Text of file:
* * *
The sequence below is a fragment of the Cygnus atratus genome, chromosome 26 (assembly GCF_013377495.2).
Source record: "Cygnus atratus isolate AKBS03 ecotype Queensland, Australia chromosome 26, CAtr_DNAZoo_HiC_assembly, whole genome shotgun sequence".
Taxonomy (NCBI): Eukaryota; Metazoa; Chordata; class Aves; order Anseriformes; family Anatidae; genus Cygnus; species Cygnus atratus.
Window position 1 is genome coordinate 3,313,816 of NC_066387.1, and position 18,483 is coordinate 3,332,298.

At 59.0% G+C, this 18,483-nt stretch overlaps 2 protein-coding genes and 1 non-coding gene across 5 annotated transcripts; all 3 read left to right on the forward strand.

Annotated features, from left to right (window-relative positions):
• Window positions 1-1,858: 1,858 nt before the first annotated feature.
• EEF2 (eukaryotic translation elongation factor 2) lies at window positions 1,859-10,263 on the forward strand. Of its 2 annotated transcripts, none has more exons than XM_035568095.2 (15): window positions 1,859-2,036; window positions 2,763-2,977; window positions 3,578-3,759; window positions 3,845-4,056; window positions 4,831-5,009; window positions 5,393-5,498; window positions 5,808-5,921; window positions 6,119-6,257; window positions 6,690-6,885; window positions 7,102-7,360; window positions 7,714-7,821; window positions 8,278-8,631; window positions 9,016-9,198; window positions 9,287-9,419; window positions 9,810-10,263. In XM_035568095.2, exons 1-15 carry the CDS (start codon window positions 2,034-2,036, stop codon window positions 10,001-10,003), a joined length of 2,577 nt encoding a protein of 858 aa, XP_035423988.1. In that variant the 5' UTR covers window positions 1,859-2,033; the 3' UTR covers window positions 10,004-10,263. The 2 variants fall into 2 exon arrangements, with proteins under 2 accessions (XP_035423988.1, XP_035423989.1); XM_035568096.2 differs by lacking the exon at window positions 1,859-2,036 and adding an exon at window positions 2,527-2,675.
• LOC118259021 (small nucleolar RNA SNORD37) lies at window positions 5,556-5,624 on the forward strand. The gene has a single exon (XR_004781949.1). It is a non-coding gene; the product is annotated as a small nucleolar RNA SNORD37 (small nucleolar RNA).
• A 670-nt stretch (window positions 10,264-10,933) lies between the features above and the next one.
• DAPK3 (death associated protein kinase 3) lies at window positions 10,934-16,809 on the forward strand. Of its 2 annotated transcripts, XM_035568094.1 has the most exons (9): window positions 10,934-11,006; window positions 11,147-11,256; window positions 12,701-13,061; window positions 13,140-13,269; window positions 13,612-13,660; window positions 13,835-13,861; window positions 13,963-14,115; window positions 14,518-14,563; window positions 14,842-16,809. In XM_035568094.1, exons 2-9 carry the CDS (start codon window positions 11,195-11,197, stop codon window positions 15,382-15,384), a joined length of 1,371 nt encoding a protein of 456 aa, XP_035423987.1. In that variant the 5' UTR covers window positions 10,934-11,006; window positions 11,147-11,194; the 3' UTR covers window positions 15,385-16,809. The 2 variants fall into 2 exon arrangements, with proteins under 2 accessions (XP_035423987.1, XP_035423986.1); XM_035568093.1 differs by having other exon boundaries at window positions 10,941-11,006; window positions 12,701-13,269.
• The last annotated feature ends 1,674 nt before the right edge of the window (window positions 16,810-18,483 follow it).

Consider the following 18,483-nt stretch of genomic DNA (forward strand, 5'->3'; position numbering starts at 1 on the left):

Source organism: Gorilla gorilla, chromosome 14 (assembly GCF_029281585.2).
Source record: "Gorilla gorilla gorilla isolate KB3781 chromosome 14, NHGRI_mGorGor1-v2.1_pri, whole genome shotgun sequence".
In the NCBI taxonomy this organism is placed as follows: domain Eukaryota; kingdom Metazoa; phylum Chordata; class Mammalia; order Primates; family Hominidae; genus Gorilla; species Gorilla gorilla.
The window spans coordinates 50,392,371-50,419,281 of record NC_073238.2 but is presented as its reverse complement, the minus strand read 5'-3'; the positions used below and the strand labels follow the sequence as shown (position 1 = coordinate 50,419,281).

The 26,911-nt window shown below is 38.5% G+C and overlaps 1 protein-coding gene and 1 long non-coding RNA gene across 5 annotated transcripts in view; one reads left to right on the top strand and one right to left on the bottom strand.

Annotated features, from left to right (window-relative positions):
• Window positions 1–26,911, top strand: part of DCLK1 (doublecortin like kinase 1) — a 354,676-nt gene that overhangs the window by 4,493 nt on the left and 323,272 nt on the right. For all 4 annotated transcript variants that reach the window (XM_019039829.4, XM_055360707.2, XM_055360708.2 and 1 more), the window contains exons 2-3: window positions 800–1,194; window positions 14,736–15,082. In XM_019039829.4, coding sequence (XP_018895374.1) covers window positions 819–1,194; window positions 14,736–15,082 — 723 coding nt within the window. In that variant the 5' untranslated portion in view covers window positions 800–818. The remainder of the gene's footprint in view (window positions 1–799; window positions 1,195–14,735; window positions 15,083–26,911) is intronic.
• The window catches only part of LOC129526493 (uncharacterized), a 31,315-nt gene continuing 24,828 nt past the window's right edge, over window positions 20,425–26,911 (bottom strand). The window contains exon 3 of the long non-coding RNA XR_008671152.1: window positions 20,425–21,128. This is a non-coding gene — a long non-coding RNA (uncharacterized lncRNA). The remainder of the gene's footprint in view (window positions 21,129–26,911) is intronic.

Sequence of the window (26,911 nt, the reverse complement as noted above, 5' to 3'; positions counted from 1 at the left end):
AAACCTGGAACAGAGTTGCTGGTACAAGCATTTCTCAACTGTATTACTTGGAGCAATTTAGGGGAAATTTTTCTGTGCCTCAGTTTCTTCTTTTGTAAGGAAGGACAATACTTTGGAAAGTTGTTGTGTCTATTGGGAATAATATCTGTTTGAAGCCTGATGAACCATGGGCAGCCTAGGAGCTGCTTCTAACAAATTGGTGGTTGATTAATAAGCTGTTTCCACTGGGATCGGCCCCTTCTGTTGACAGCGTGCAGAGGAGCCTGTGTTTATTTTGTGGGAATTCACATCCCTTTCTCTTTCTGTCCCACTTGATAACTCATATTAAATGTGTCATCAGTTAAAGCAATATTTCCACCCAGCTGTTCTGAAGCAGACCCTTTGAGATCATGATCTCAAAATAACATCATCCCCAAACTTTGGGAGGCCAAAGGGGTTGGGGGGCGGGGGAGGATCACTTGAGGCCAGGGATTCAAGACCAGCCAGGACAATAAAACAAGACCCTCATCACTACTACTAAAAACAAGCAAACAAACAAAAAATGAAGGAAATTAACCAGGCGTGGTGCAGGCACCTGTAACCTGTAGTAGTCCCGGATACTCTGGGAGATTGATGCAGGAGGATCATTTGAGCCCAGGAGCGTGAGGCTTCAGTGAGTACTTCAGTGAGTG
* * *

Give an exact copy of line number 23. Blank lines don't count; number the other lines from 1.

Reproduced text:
AAACCTGGAACAGAGTTGCTGGTACAAGCATTTCTCAACTGTATTACTTGGAGCAATTTAGGGGAAATTTTTCTGTGCCTCAGTTTCTTCTTTTGTAAGGAAGGACAATACTTTGGAAAGTTGTTGTGTCTATTGGGAATAATATCTGTTTGAAGCCTGATGAACCATGGGCAGCCTAGGAGCTGCTTCTAACAAATTGGTGGTTGATTAATAAGCTGTTTCCACTGGGATCGGCCCCTTCTGTTGACAGCGTGCAGAGGAGCCTGTGTTTATTTTGTGGGAATTCACATCCCTTTCTCTTTCTGTCCCACTTGATAACTCATATTAAATGTGTCATCAGTTAAAGCAATATTTCCACCCAGCTGTTCTGAAGCAGACCCTTTGAGATCATGATCTCAAAATAACATCATCCCCAAACTTTGGGAGGCCAAAGGGGTTGGGGGGCGGGGGAGGATCACTTGAGGCCAGGGATTCAAGACCAGCCAGGACAATAAAACAAGACCCTCATCACTACTACTAAAAACAAGCAAACAAACAAAAAATGAAGGAAATTAACCAGGCGTGGTGCAGGCACCTGTAACCTGTAGTAGTCCCGGATACTCTGGGAGATTGATGCAGGAGGATCATTTGAGCCCAGGAGCGTGAGGCTTCAGTGAGTACTTCAGTGAGTG